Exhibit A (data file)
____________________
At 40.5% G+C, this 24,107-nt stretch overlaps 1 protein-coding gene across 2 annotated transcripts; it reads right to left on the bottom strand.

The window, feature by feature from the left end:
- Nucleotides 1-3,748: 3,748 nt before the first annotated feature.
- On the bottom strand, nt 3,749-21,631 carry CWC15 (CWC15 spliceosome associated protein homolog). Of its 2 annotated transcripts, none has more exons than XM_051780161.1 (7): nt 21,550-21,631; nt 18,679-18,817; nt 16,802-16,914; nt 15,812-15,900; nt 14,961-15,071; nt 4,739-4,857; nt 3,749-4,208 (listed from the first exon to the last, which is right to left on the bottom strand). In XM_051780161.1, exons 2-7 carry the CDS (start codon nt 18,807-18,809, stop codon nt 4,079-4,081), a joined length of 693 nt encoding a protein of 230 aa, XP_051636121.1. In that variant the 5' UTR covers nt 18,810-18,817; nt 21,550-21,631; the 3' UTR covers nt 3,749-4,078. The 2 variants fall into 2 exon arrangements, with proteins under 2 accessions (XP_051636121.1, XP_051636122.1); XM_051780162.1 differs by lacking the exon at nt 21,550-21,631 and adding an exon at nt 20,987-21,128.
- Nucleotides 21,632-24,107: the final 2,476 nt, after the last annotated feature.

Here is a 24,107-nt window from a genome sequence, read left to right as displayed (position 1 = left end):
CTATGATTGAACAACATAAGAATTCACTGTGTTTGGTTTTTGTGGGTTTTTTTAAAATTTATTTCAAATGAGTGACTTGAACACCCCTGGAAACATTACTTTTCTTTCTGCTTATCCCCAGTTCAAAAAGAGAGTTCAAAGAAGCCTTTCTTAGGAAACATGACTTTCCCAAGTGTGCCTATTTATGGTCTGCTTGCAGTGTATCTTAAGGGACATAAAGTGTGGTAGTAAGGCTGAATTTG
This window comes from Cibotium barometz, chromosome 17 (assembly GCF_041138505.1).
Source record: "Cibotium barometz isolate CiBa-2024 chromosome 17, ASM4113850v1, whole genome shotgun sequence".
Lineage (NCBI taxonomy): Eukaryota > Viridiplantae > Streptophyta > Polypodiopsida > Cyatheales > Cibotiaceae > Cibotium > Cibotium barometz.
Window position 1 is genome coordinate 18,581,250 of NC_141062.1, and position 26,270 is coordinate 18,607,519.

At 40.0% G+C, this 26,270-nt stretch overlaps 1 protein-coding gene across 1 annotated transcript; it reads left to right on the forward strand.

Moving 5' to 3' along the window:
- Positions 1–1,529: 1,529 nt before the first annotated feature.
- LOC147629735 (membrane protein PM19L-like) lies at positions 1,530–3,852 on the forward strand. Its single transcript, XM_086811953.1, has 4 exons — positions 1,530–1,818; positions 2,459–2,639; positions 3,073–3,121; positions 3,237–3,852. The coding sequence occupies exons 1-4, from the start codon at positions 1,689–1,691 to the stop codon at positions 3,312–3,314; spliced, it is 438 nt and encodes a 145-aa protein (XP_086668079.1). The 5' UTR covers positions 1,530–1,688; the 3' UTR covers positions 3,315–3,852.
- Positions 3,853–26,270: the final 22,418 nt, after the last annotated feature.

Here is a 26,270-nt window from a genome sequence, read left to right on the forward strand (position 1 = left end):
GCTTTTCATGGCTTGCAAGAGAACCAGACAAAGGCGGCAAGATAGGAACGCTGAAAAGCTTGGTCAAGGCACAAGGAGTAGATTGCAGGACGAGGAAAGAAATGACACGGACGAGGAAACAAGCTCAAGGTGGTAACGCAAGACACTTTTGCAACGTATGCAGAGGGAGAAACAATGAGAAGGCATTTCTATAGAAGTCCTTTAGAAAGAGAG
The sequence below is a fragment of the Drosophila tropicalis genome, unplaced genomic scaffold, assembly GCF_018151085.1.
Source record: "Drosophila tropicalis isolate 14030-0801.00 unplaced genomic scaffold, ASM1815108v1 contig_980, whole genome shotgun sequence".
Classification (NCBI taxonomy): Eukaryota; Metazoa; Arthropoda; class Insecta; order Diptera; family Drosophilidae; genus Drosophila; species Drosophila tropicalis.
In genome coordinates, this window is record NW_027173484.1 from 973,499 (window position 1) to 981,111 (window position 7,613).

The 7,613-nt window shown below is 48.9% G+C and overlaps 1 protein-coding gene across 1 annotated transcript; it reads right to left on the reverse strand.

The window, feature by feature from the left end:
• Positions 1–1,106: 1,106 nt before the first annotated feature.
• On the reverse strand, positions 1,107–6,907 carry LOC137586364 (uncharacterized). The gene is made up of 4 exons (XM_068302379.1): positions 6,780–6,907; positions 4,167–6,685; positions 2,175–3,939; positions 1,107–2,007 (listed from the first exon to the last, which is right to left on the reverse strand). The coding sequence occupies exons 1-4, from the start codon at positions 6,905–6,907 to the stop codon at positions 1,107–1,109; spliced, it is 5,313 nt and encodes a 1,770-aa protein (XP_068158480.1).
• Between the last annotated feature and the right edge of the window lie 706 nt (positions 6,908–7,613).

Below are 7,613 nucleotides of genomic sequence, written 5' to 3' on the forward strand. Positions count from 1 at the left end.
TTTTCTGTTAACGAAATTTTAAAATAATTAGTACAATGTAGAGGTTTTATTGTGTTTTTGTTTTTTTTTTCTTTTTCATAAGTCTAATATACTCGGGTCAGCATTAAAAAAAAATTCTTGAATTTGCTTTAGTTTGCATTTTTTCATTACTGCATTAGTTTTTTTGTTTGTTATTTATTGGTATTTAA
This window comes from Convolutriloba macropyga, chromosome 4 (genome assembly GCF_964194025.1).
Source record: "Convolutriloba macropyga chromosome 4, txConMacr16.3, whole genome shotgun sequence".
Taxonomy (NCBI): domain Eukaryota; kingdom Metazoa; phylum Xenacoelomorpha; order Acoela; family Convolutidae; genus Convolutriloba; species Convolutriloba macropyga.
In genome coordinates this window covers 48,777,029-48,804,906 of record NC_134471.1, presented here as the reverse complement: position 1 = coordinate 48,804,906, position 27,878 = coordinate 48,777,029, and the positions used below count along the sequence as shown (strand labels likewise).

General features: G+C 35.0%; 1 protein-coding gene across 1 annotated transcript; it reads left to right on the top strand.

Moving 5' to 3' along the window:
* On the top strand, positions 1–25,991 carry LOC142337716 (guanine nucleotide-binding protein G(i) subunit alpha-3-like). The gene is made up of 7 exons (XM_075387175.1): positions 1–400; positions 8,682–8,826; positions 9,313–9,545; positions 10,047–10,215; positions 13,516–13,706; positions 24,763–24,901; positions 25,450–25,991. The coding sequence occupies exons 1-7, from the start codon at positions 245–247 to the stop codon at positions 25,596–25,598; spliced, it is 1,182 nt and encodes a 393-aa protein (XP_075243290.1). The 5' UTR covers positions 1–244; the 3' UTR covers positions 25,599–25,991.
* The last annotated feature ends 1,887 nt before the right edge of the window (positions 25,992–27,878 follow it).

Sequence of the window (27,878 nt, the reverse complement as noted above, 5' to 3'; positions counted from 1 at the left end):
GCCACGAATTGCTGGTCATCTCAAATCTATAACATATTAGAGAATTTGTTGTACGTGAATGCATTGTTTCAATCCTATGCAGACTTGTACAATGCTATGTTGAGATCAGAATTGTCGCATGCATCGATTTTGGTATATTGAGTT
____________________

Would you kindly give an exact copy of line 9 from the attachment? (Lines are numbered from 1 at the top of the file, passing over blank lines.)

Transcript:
Source record: "Cibotium barometz isolate CiBa-2024 chromosome 17, ASM4113850v1, whole genome shotgun sequence".